Shaun Levin

Integrity and Trust

In Writing, Writing Workshops on May 10, 2011 at 10:24 am

I like to write at home. I can go for days – maybe three – without talking to anyone, just immersing myself in the world of what I’m writing. I do go out. I go to the gym, to the supermarket, to the greasy spoon down the road for a cheese omelette and chips. But I don’t speak much to people. I like being around people without having to talk to them, and when I do talk, I like the exchange to be light. “I like your coat,” I said to the woman next to me the other night at the Barbican. That was enough. She said thank you. I’m glad we didn’t talk more, because then I might have heard that she liked the play, which I thought was homophobic, unforgivably so, but the audience seemed to find it all quite amusing.

I like to feel immersed in the work I’m doing and if I’m feeling angry about something, I want to bring that anger to the novel, to the page, to my notebooks. I want that anger to be mine for a while. I don’t want to dilute it with conversation. Writing is an expression of the things we hold onto, the things that won’t let us go. The danger is that we keep repeating a story, compulsively repeating a narrative that clings to us, probably because of trauma. I’m not just talking about autobiographical writing, or at least not only of it. Sometimes I feel like I’m repeating the same story, from story to story… Sometimes I feel that from story to story I’m repeating the same story. That’s why I think therapy is a great thing for a writer.

If a writer wants to change and grow, really wants to evolve, then their writing will keep evolving. I think there is often the fear that if one goes into therapy there’ll be nothing left to write about, as if all that writing is is a sublimation of unresolved issues, the acting out of repressed dramas – because really that is what writing is about – as if all those things were finite, as if it were possible to get to the bottom of one’s self. It isn’t. But it is possible to get stuck on one narrative.

At some point I want to say more on why I don’t like English writers. This is a culture that uses language as a thing to hide behind, not as a tool to express one’s honesty, to try and put into words what one is feeling. There are very few English writers whom I read, if any. English writers use language to entertain, to humour, to mock, to show off. They use language to be fake. There is no attempt to be honest. In the years that I edited Chroma magazine I came across voices that were using language in an honest way, raw and brutal and lyrical. The way American writers do, and French writers. What drives them is integrity.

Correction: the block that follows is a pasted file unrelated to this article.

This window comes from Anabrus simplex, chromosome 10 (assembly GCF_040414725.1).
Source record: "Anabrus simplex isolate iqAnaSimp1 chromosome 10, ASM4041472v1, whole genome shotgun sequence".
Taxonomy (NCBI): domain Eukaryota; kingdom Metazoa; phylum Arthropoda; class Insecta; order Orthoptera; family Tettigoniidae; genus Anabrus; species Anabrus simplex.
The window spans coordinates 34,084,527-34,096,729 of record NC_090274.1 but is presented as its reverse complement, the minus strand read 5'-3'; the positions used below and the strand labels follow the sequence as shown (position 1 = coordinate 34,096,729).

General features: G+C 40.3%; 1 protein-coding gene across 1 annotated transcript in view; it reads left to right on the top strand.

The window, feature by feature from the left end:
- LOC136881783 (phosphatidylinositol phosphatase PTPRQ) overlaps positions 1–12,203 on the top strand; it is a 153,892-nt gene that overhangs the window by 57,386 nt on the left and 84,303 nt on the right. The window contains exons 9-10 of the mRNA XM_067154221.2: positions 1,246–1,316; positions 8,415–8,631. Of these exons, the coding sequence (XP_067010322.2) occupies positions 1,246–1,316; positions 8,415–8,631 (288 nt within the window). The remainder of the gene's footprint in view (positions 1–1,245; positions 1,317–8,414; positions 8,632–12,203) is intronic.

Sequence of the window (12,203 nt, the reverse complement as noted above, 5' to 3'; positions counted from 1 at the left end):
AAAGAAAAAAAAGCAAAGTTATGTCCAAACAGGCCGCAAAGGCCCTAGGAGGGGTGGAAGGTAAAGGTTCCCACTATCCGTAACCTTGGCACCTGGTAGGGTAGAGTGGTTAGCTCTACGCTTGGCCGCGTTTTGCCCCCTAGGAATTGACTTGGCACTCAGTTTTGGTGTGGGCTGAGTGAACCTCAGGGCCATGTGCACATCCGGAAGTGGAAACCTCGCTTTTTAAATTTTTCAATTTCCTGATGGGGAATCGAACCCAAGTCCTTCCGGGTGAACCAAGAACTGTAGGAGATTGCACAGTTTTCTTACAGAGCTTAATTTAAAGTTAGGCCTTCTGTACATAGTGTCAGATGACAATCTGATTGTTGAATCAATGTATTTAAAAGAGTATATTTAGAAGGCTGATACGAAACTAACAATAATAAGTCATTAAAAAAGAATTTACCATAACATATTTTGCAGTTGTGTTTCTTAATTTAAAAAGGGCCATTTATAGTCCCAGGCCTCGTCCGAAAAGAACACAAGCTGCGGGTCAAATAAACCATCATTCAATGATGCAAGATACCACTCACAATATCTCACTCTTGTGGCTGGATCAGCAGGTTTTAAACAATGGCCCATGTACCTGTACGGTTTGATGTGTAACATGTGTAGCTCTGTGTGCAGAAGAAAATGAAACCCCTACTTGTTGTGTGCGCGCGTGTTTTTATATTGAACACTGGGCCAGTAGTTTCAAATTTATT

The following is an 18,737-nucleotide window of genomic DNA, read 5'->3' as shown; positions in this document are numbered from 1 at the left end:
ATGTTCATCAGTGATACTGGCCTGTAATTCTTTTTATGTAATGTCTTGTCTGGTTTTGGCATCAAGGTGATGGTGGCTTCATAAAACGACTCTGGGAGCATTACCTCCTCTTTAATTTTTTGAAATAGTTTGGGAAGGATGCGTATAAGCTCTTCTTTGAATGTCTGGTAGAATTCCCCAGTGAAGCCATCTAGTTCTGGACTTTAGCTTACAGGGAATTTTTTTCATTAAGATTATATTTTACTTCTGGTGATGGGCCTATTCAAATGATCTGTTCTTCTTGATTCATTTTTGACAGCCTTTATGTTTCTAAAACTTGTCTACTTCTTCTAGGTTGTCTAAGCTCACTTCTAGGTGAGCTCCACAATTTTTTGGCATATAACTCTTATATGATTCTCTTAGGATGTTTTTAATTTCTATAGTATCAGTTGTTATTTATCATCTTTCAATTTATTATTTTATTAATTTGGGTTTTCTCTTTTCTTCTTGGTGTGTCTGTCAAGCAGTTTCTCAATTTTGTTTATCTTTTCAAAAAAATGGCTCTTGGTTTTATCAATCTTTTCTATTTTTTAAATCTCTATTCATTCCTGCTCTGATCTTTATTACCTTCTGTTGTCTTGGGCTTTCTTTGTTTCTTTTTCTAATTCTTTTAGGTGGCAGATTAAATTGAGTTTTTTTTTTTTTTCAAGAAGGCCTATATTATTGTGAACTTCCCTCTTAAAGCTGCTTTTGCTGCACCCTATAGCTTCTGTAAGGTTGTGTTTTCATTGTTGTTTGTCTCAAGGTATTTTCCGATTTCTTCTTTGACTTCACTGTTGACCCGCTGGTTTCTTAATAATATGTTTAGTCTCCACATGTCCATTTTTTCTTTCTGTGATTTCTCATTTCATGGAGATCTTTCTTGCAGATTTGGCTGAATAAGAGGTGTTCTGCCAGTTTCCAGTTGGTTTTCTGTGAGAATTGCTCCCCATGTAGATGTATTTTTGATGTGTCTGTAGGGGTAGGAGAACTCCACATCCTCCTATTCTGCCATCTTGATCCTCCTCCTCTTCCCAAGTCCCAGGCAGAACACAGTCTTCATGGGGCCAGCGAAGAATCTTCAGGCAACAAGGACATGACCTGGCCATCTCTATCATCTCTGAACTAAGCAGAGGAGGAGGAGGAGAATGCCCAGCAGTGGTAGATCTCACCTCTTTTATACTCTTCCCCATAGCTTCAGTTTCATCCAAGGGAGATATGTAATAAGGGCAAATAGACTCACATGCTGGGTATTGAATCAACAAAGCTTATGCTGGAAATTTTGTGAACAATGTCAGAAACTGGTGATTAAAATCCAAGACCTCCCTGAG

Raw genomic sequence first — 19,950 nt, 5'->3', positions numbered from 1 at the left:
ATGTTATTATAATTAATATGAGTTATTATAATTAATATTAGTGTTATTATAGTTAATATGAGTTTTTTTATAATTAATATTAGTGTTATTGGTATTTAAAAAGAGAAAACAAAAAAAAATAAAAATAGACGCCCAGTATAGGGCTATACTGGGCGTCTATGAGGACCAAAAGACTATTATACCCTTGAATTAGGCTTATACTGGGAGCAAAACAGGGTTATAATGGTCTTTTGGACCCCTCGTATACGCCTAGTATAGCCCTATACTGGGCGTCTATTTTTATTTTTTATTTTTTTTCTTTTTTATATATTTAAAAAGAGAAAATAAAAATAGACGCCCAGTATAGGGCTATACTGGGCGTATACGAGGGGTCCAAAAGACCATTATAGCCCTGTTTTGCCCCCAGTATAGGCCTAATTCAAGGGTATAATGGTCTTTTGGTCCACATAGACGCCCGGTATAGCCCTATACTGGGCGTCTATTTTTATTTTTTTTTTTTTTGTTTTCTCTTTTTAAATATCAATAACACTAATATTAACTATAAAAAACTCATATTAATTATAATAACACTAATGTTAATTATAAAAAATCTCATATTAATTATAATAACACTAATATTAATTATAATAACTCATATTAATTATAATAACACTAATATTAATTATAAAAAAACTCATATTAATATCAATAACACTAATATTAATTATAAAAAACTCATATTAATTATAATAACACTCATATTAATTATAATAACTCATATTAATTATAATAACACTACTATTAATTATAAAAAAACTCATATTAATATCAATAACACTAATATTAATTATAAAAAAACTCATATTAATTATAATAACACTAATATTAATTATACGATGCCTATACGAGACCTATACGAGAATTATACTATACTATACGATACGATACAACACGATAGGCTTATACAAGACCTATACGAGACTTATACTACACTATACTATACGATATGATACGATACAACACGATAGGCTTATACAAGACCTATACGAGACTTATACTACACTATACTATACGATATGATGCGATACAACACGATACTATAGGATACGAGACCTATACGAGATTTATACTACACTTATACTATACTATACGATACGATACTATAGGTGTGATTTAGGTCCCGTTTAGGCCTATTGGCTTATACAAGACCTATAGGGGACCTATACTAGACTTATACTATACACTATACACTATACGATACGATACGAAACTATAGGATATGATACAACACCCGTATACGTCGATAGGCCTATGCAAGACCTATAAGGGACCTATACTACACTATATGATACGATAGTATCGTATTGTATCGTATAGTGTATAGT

How do you teach integrity? How do you encourage people to be open and honest and vulnerable in a workshop? Sometimes I think it would be easier if people read my work before they came to a workshop, so that they could see that I am trying to do just that in my own work, to be vulnerable and honest, and yet still give a sense that I have control over what I do, that there is aesthetic judgement going on, that the work has been crafted. But most people don’t read the work of their teachers when they come to a workshop, at least not if the person isn’t a mainstream writer with a novel on the bestseller list. I don’t think people realise what kind of damage a writing teacher can do to one’s desire to write, or to the faith, however fragile, one has in one’s own work. And yet people are willing to trust their writing to people they know nothing about.

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